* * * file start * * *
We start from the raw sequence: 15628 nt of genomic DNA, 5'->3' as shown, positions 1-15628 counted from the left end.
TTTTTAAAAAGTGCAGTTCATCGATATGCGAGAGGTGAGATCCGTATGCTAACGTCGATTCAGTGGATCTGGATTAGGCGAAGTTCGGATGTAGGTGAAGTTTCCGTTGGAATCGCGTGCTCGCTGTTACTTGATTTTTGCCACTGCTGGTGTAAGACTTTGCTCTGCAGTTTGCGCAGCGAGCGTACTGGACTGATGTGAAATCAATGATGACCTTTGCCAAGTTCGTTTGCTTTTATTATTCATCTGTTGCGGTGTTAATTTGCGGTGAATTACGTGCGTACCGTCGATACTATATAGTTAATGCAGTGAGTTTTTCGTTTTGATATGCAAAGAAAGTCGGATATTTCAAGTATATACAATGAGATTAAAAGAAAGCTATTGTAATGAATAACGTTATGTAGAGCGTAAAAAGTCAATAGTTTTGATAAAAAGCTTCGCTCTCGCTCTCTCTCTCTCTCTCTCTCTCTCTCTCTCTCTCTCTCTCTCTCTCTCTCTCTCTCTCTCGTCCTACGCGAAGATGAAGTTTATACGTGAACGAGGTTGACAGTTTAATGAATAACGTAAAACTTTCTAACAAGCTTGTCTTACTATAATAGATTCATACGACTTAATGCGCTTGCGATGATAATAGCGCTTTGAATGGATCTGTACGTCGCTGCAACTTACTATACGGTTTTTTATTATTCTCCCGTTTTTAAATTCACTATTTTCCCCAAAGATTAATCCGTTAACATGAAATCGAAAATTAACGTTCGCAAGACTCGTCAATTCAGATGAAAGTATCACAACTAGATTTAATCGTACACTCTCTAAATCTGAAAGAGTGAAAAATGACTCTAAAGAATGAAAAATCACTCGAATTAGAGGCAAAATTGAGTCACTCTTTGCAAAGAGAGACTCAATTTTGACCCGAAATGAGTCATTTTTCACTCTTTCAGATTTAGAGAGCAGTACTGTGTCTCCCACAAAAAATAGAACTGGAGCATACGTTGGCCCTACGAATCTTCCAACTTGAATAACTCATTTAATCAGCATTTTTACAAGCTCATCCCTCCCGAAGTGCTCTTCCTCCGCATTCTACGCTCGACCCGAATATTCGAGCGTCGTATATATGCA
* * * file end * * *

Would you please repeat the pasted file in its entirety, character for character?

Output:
We start from the raw sequence: 15628 nt of genomic DNA, 5'->3' as shown, positions 1-15628 counted from the left end.
TTTTTAAAAAGTGCAGTTCATCGATATGCGAGAGGTGAGATCCGTATGCTAACGTCGATTCAGTGGATCTGGATTAGGCGAAGTTCGGATGTAGGTGAAGTTTCCGTTGGAATCGCGTGCTCGCTGTTACTTGATTTTTGCCACTGCTGGTGTAAGACTTTGCTCTGCAGTTTGCGCAGCGAGCGTACTGGACTGATGTGAAATCAATGATGACCTTTGCCAAGTTCGTTTGCTTTTATTATTCATCTGTTGCGGTGTTAATTTGCGGTGAATTACGTGCGTACCGTCGATACTATATAGTTAATGCAGTGAGTTTTTCGTTTTGATATGCAAAGAAAGTCGGATATTTCAAGTATATACAATGAGATTAAAAGAAAGCTATTGTAATGAATAACGTTATGTAGAGCGTAAAAAGTCAATAGTTTTGATAAAAAGCTTCGCTCTCGCTCTCTCTCTCTCTCTCTCTCTCTCTCTCTCTCTCTCTCTCTCTCTCTCTCTCTCTCTCTCGTCCTACGCGAAGATGAAGTTTATACGTGAACGAGGTTGACAGTTTAATGAATAACGTAAAACTTTCTAACAAGCTTGTCTTACTATAATAGATTCATACGACTTAATGCGCTTGCGATGATAATAGCGCTTTGAATGGATCTGTACGTCGCTGCAACTTACTATACGGTTTTTTATTATTCTCCCGTTTTTAAATTCACTATTTTCCCCAAAGATTAATCCGTTAACATGAAATCGAAAATTAACGTTCGCAAGACTCGTCAATTCAGATGAAAGTATCACAACTAGATTTAATCGTACACTCTCTAAATCTGAAAGAGTGAAAAATGACTCTAAAGAATGAAAAATCACTCGAATTAGAGGCAAAATTGAGTCACTCTTTGCAAAGAGAGACTCAATTTTGACCCGAAATGAGTCATTTTTCACTCTTTCAGATTTAGAGAGCAGTACTGTGTCTCCCACAAAAAATAGAACTGGAGCATACGTTGGCCCTACGAATCTTCCAACTTGAATAACTCATTTAATCAGCATTTTTACAAGCTCATCCCTCCCGAAGTGCTCTTCCTCCGCATTCTACGCTCGACCCGAATATTCGAGCGTCGTATATATGCA